As the semester approaches its end and students get ready to leave PCC, some of the employees who have helped them along their journey are also making their departure.
Dina Chase, director of degree and transfer services, Kim Miles, assistant dean of scholarships and Dale Pittman, director of management information services are among some of those retiring.
Cynthia Olivo, dean of counseling, who worked with Chase for seven years, said she appreciated Chase’s steadfast service to the college and the effective relationships she maintained with universities to make sure students transferred with ease. Chase’s work with projects that helped students transfer helped keep PCC one of the top transfer colleges in California, she said.
“The PCC Transfer Center is home to many successful projects including the PCC Ambassador Program, the CLAVE and ROPE programs,” Olivo said. “Over the years, Dina provided the leadership to ensure these and many more services were running in tip top shape.”
With her office just down the hall from Chase’s, Kim Miles began her career at PCC 15 years ago when she applied for a job at the financial aid department.
“I came to PCC and like anything else, it was an opportunity that I applied for and I have no regrets,” Miles said.
A PCC alumni and graduate from Cal State LA with a degree in journalism, Kim Miles did not originally intend to work in financial aid. “I don’t think most of us working here planned to work in financial aid,” Miles said.
Despite that Miles says she fell in love with the job and her workplace environment.
“There is something about it that once you’re in it, it draws you in,” she said.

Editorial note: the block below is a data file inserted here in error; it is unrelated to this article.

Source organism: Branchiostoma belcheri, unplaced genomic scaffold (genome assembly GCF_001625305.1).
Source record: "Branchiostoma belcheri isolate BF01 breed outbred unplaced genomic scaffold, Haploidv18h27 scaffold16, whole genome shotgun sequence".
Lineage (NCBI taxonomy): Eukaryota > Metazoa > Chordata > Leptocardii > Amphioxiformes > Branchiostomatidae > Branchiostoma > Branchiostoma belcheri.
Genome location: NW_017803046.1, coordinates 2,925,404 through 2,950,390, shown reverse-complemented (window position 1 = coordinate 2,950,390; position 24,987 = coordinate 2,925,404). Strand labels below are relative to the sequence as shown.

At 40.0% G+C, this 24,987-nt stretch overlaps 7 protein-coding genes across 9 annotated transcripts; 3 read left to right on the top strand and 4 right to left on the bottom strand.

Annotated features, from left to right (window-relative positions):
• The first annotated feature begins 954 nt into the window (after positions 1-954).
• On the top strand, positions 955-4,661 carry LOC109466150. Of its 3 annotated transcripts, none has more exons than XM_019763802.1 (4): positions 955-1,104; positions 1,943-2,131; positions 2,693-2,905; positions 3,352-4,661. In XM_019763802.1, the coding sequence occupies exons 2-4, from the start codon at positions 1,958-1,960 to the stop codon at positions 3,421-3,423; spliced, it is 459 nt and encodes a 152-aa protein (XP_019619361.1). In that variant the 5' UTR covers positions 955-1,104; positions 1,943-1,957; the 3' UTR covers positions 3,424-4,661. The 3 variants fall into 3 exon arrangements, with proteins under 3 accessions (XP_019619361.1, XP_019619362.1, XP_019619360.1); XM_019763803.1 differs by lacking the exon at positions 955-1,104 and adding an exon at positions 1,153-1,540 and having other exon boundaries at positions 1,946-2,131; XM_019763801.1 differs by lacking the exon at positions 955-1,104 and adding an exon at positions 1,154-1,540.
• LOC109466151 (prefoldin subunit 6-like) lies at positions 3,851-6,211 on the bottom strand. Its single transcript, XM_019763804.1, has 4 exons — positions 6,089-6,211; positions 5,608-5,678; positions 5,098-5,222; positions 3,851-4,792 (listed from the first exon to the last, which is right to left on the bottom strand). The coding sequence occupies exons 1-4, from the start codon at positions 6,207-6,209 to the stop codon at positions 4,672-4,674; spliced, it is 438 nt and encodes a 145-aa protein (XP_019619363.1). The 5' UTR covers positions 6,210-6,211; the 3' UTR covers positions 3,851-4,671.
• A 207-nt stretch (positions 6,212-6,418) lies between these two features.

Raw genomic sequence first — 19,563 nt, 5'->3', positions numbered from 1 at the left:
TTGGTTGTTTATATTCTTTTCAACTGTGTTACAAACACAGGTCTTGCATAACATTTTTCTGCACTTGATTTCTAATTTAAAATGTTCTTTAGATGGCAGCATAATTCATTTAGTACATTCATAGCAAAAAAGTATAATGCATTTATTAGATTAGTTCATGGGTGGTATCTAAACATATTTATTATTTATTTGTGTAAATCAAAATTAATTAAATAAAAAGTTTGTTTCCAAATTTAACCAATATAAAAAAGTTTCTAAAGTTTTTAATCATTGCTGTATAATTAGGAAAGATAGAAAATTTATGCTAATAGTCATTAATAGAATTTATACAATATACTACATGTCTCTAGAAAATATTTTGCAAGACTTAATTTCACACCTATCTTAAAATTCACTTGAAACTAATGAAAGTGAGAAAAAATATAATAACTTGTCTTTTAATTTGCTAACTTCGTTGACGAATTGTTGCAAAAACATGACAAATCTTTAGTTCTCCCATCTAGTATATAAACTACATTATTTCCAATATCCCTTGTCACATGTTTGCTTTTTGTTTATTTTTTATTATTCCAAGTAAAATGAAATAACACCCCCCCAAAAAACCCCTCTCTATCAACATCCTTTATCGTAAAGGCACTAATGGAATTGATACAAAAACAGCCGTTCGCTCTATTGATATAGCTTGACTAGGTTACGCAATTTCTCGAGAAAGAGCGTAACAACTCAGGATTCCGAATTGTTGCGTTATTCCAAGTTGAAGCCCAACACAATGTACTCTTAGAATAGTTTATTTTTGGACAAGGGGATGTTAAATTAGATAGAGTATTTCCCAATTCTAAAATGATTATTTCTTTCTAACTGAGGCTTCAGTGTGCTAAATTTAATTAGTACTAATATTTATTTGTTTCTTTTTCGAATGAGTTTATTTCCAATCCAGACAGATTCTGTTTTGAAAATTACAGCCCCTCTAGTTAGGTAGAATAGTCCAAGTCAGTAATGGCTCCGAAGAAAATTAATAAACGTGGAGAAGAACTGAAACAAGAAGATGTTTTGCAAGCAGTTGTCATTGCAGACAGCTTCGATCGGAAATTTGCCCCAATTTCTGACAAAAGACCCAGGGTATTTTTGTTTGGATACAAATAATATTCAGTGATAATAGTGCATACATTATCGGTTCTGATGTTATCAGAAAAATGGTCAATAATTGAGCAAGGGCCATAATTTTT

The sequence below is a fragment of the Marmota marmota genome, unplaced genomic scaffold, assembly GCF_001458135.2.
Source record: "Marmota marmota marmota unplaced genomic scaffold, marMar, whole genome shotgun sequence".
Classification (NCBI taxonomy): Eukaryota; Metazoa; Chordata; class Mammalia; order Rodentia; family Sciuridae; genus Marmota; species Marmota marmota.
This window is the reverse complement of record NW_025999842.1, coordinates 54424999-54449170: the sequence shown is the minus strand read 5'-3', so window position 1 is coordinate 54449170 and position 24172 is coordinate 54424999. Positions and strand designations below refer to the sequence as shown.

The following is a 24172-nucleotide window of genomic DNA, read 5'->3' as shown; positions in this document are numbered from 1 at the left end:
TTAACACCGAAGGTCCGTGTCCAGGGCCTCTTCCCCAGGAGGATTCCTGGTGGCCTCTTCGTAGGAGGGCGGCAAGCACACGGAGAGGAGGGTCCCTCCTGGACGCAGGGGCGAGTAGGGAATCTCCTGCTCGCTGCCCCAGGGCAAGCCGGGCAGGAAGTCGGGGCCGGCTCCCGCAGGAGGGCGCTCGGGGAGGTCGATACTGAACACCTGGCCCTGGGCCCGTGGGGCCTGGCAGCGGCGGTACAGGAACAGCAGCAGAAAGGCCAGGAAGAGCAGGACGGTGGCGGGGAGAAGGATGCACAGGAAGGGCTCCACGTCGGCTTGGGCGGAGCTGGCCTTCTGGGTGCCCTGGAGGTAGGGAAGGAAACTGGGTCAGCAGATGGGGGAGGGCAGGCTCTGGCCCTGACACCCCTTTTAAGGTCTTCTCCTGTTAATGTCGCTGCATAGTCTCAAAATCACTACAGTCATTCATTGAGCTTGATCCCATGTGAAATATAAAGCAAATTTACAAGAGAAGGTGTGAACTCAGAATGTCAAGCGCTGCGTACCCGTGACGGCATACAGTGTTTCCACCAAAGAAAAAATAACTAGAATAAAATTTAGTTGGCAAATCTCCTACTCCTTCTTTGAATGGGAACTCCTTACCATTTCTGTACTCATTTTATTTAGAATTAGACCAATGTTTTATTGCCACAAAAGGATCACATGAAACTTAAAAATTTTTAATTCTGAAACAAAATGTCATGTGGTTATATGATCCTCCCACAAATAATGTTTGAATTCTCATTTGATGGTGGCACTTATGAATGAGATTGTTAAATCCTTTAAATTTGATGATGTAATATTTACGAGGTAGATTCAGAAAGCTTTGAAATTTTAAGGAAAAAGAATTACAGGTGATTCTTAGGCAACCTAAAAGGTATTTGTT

Olivo, who has worked with Miles for seven years, said she was impressed with Miles’ ability to ensure that students were served in the best possible manner. In a time when there was no technological support to run processes electronically, Miles did so manually.
“Needless to say this was very stressful, yet Kim ensured the work was completed correctly for the sake of helping students succeed,” Olivo said.
Olivo was not the only who recognized the hard work Miles did for the PCC community. For continuing to make higher education available to minority students, Miles was the recipient of the NAACP Education Award last year.
“I am extremely humbled by the honor and even to this day it is something I can’t believe,” she said.
Though she is retiring, Miles said she will still keep in contact with PCC as a member of the community.
“I am still going to continue to be involved with the community so I’ll definitely keeping in touch with PCC,” she said.
A student here at PCC when computer systems were first introduced to the college, Pittman has seen the many changes in the technology he’s worked with over the years.
“We’ve had many leaps forward here over the decades,” he said.
It wasn’t until 1985, 29 years ago, that Pittman was hired by PCC as the Director of Administrative Computing Services.
“I was hired as the Director of Administrative Computing services which then became Management Information Services and then to its current form of Information Technology Services,” Pittman said.
And while students may not think twice about it, Pittman says it took and still takes a lot to deliver the content, which they use to get information on the school or register.
Regarding what he considers his greatest accomplishment while working at PCC, Pittman said that the accolades should go to his Information and Technology team.
“The best thing that I leave behind is a superior IT team that not only supports everything that we currently have, but also continuing to prepare for the next steps,” he said.